The F Street Mess: How Southern Senators Rewrote the Kansas-Nebraska Act

The F Street Mess: How Southern Senators Rewrote the Kansas-Nebraska Act

The F Street Mess: How Southern Senators Rewrote the Kansas-Nebraska Act

The F Street Mess: How Southern Senators Rewrote the Kansas-Nebraska Act


Pushing back against the idea that the Slave Power conspiracy was merely an ideological construction, Alice Elizabeth Malavasic argues that some southern politicians in the 1850s did indeed hold an inordinate amount of power in the antebellum Congress and used it to foster the interests of slavery. Malavasic focuses her argument on Senators David Rice Atchison of Missouri, Andrew Pickens Butler of South Carolina, and Robert M. T. Hunter and James Murray Mason of Virginia, known by their contemporaries as the "F Street Mess" for the location of the house they shared. Unlike the earlier and better-known triumvirate of John C. Calhoun, Henry Clay, and Daniel Webster, the F Street Mess was a functioning oligarchy within the U.S. Senate whose power was based on shared ideology, institutional seniority, and personal friendship.

By centering on their most significant achievement--forcing a rewrite of the Nebraska bill that repealed the restriction against slavery above the 36 degrees 30′ parallel--Malavasic demonstrates how the F Street Mess's mastery of the legislative process led to one of the most destructive pieces of legislation in United States history and helped pave the way to secession.


The order from Lieutenant General Ulysses S. Grant to Major General Henry W. Halleck was succinct, “Arrest R. M. T. Hunter and John A. Campbell and hold them prisoners in Richmond for further orders.” Robert Mercer Taliaferro Hunter of Virginia was a former U.S. senator. John Archibald Campbell of Alabama was a former justice of the U.S. Supreme Court. Both men followed their states into secession and war in 1861. Hunter, who left Washington in March of that year, was expelled from the Senate in April. Campbell resigned from the court the same month. During the war Hunter served briefly as the Confederate secretary of state before resigning in 1862 to join the Confederate Senate. in that same year Campbell was appointed assistant secretary of war by Confederate president Jefferson Davis. Both men, along with Confederate vice president Alexander H. Stephens, were commissioners to the Hampton Roads Peace Conference held on February 3, 1865.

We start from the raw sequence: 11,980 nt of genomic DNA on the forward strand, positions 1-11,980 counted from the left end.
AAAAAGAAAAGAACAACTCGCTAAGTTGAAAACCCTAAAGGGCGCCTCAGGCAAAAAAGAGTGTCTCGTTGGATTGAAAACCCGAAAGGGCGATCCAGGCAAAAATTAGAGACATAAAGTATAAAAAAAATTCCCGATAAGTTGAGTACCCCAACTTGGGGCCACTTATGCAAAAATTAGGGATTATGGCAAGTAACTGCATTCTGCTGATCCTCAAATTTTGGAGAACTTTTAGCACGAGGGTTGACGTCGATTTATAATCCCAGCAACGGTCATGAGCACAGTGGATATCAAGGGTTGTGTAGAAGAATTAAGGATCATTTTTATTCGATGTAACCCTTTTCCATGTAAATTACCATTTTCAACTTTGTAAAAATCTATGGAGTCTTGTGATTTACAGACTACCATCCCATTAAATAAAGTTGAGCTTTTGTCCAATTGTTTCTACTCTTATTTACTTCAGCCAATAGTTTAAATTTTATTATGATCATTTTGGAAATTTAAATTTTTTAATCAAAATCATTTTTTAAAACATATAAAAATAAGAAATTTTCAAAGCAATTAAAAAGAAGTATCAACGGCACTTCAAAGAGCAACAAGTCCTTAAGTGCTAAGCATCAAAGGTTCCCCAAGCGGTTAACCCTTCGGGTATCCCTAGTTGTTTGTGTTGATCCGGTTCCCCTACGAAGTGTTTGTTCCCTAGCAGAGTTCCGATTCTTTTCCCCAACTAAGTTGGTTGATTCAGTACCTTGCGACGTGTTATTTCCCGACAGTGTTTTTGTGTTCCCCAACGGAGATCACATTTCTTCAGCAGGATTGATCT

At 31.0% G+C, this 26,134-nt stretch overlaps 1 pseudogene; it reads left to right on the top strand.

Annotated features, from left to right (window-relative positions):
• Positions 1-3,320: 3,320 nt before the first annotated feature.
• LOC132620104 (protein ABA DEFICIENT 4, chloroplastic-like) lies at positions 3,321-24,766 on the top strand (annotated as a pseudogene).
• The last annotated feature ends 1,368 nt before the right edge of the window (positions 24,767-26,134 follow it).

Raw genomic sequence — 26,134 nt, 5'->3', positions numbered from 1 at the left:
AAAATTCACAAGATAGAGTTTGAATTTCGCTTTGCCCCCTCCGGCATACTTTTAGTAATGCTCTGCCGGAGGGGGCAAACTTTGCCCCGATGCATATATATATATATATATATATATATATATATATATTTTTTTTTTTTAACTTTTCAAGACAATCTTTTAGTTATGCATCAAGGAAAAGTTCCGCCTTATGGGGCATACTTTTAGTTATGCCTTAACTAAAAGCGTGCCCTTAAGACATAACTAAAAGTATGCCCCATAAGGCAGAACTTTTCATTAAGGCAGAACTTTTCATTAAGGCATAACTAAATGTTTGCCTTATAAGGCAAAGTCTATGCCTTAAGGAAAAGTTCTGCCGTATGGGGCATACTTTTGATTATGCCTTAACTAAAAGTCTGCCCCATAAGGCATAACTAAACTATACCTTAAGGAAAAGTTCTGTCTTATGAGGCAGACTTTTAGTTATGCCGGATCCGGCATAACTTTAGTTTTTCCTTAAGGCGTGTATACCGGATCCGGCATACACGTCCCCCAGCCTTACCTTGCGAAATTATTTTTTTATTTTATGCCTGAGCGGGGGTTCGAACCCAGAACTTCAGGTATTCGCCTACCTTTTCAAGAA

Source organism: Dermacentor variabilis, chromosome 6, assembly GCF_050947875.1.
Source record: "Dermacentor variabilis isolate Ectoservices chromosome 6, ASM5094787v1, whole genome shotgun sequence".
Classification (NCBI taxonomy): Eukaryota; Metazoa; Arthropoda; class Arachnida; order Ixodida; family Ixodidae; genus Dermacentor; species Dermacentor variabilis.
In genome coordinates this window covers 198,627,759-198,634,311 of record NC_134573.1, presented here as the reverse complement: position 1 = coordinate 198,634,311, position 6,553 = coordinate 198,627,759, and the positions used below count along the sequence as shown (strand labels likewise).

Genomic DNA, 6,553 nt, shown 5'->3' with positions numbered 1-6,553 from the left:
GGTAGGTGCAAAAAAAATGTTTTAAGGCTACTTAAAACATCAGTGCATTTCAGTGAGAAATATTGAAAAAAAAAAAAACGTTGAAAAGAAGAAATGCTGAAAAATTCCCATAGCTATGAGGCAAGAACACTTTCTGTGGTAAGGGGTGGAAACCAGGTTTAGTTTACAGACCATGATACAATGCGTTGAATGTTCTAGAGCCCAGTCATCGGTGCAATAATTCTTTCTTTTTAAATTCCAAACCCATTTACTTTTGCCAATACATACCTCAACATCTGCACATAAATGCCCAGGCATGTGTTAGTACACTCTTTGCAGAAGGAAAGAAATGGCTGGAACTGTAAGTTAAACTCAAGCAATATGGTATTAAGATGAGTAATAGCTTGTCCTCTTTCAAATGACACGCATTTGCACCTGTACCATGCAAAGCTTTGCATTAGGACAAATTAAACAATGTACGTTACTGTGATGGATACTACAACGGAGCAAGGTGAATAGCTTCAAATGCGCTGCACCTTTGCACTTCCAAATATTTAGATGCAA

Hunter and Campbell had been picked for the commission in part because of their prewar reputations as leading intellectuals within their respective branches of government. They also shared the kind of noble dispositions that had garnered them the friendship as well as the respect of their political adversaries. Though alike in so many ways, they were startling different physically, Hunter’s dark complexion the Ying to Campbell’s fair-complexioned Yang. They were both lawyers and strict constructionists. But whereas Hunter’s constitutionalism had led him to become a leading defender of slavery and states’ rights, Campbell, a Unionist, eschewed both. Nevertheless, in the months leading up to the war, Hunter like Campbell became involved in the Washington negotiations to avoid secession. Then, when secession came anyway, Campbell like Hunter followed his state.

By 1865 both men were among those in the Confederate government calling for a negotiated settlement to end the war. Jefferson Davis opposed settlement but, faced with growing calls for peace in Richmond, appointed Vice President Stephens, Hunter, and Campbell to the peace commission, knowing Lincoln . . .

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